It took some time for the fundamentals of the sport to evolve into the way it is played 125 years later. Many changes have been added and subtracted since 1891, or the NCAA manual wouldn’t be like 500 pages long.

Right from the beginning it was illegal to run with the ball. It was illegal to smack the ball with a fist. If a shot landed in the basket it was a good “goal” on the scoreboard. There were two 15-minute halves with a five-minute halftime. Presumably, no bands serenaded the players as they sipped water.

It took almost no time for basketball to catch on. In 1892, the school paper got wind of “A New Game” and publicized it. Rather startlingly, international basketball began in 1893, spread by YMCAs overseas.

Nine of the rules remain the same and others of the baker’s dozen have been modified. Yet Naismith’s original rules paper is the Magna Carta of the sport. He would have fainted if he learned the original rules sold by his grandson for $4,338,500 million at auction in 2010.

Naismith grew famous enough late in life, but he always turned down endorsement opportunities. It wasn’t until 1931 that his son prevailed upon him to sign the original rules document. He might have been the only one back then who thought it could become valuable. At the time, Naismith didn’t have enough money to travel to special basketball tournaments without fund-raising campaigns to pay for his transportation.

In 1898, Naismith was hired as a coach for the new program at Kansas University. He remained in that job until 1907. The Jayhawks did not become a dynasty under his mentorship. In nine seasons, Naismith’s record was 55-60 with just two winning seasons. The inventor of basketball is the only coach in Kansas history with a losing record.

Once, some years ago, when current Jayhawks coach Bill Self was disappointed in his team’s play, he said, “It was the worst team Kansas has ever put on the floor since Dr. Naismith was there. I think he had some bad teams and lost to the YMCA the first couple of years.”

Still, they’re pretty darned proud of Naismith in Lawrence, Kan. these days, where Wilt Chamberlain, Clyde Lovelette and Danny Manning played. Naismith begat Phog Allen, and ever since the 1950s, the Jayhawks have been a national power. They have won three NCAA titles in 44 tournament appearances and won two others in the 1920s before there was a tournament. Adolph Rupp and Dean Smith, who gained coaching fame at other colleges, also played there.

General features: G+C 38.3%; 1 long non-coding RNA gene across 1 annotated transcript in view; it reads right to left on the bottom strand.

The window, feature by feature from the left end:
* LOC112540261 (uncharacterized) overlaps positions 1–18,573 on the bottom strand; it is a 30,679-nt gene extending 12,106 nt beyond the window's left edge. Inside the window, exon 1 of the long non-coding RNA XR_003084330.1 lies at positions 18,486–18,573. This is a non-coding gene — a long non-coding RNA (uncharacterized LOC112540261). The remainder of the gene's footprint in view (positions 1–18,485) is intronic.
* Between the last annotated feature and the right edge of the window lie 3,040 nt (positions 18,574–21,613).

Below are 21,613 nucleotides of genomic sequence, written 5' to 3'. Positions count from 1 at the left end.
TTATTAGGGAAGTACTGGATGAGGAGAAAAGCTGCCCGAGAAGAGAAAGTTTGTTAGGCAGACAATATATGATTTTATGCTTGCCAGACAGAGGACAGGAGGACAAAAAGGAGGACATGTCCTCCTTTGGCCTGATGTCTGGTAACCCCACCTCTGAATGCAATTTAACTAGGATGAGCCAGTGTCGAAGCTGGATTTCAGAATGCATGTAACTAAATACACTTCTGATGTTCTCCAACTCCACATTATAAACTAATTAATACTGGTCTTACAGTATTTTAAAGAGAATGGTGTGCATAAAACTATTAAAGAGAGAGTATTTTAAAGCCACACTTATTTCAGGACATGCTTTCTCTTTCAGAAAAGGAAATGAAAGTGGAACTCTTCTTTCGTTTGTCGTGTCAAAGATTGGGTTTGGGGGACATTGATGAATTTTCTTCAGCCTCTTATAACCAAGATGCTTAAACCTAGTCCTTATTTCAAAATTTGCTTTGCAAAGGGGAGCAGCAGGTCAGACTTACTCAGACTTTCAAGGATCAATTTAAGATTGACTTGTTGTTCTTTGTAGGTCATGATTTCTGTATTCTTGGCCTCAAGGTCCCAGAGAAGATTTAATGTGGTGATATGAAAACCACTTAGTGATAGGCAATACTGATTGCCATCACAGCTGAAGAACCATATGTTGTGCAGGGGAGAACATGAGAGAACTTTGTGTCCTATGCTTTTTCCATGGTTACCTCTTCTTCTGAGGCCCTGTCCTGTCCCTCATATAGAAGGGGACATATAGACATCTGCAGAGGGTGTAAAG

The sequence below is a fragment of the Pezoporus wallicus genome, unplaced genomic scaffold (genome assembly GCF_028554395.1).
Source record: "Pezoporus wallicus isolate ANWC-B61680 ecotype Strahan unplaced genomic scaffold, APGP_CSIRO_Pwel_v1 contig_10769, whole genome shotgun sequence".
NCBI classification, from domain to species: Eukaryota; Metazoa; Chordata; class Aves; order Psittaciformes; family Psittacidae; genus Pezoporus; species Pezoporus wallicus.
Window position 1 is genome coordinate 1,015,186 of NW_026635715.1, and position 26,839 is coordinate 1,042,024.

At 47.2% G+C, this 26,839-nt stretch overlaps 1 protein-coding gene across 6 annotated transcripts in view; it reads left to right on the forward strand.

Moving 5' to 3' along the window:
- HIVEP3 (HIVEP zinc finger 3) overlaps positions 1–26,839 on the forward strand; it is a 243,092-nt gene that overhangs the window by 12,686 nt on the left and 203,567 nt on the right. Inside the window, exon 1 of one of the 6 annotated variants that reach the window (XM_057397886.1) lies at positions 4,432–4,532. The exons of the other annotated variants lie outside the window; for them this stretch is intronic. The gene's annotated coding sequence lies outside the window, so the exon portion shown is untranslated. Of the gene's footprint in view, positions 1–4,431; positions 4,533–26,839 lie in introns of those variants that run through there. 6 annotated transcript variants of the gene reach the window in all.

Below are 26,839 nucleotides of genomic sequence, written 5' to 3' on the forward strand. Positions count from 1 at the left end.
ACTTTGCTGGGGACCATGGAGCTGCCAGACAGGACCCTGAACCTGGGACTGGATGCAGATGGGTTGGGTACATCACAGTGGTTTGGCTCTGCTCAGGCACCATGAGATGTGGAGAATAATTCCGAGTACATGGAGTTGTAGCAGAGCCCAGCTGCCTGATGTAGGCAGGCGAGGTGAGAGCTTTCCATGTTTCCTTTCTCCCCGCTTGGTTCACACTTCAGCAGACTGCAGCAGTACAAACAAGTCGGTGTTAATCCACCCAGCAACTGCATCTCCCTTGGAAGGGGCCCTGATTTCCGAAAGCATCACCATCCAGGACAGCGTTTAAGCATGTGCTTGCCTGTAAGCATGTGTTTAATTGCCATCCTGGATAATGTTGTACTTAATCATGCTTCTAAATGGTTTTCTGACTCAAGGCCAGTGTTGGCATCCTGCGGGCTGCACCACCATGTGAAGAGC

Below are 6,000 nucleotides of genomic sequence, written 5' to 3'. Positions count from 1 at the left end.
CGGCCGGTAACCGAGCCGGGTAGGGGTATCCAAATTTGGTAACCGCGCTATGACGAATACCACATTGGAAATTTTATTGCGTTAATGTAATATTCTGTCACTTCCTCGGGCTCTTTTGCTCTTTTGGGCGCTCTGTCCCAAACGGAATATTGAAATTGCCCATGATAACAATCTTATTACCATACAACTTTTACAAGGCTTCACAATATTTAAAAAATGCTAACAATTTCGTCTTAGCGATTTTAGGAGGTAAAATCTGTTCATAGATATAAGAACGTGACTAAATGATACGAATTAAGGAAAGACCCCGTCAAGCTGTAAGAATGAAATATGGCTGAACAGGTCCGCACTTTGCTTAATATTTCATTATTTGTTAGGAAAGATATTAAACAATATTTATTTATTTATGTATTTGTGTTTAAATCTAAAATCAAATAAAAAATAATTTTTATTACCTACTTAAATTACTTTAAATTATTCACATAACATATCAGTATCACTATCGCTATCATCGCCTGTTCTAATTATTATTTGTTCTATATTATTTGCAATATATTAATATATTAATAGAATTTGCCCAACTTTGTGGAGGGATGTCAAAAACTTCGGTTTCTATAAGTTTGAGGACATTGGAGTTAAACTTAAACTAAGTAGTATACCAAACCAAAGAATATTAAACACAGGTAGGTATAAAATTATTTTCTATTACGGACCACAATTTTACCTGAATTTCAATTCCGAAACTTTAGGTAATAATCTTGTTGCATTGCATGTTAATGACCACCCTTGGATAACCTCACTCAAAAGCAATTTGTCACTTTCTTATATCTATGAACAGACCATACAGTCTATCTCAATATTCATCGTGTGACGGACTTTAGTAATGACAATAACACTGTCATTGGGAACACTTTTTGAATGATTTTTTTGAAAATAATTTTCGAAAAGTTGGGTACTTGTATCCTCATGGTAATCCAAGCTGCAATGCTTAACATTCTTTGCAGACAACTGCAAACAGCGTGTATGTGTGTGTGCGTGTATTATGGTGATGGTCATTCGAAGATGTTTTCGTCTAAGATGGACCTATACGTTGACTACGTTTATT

Long-time Kansas coach Roy Williams, who left for North Carolina, said of the Midwestern school, “I think it’s the best place there is to play college basketball.”

The basketball Hall of Fame, responsible for major tourism back in Springfield, is called The Naismith Memorial Basketball Hall of Fame. There is also a street named Naismith Drive on campus in Lawrence.

Naismith lived long enough to see the blossoming Indiana High School tournament. While viewing the hysteria leading to a championship, he said loud enough to make Hoosiers beam, “This is the way I envisioned it could be.” For the rest of his life, Naismith got a kick out of seeing a basket erected on a tree or wall when passing remote places.

Basketball made its debut in the Summer Olympics in 1936, a very prideful moment for Naismith before his death in 1939 at 78. Earlier that same year, Naismith attended a doubleheader at Madison Square Garden and granted a radio interview to broadcaster Gabriel Heatter, which is now in the custody of Kansas U. In part, Naismith reflected on the original roughhousing, saying, “I thought they would kill each other.”

Over the ensuing decades, basketball only grew more popular in the United States and across the world. The amazing athleticism brought to the game with dunks and alley-oops and long-range shots would leave Naismith agog.

Since he was known as a moral man, Naismith would have frowned at college cheating scandals. His motto was, “Be strong in body, clean in mind, lofty in ideals.”

James Naismith is buried in Lawrence, Kan. where his headstone and tombstone is about the size of Lenin’s tomb in Moscow. Likely, he would blink his eyes in stupefaction upon viewing an ESPN highlight reel. But as someone who appreciated the progress in the sport in his own lifetime, he probably would dig the show.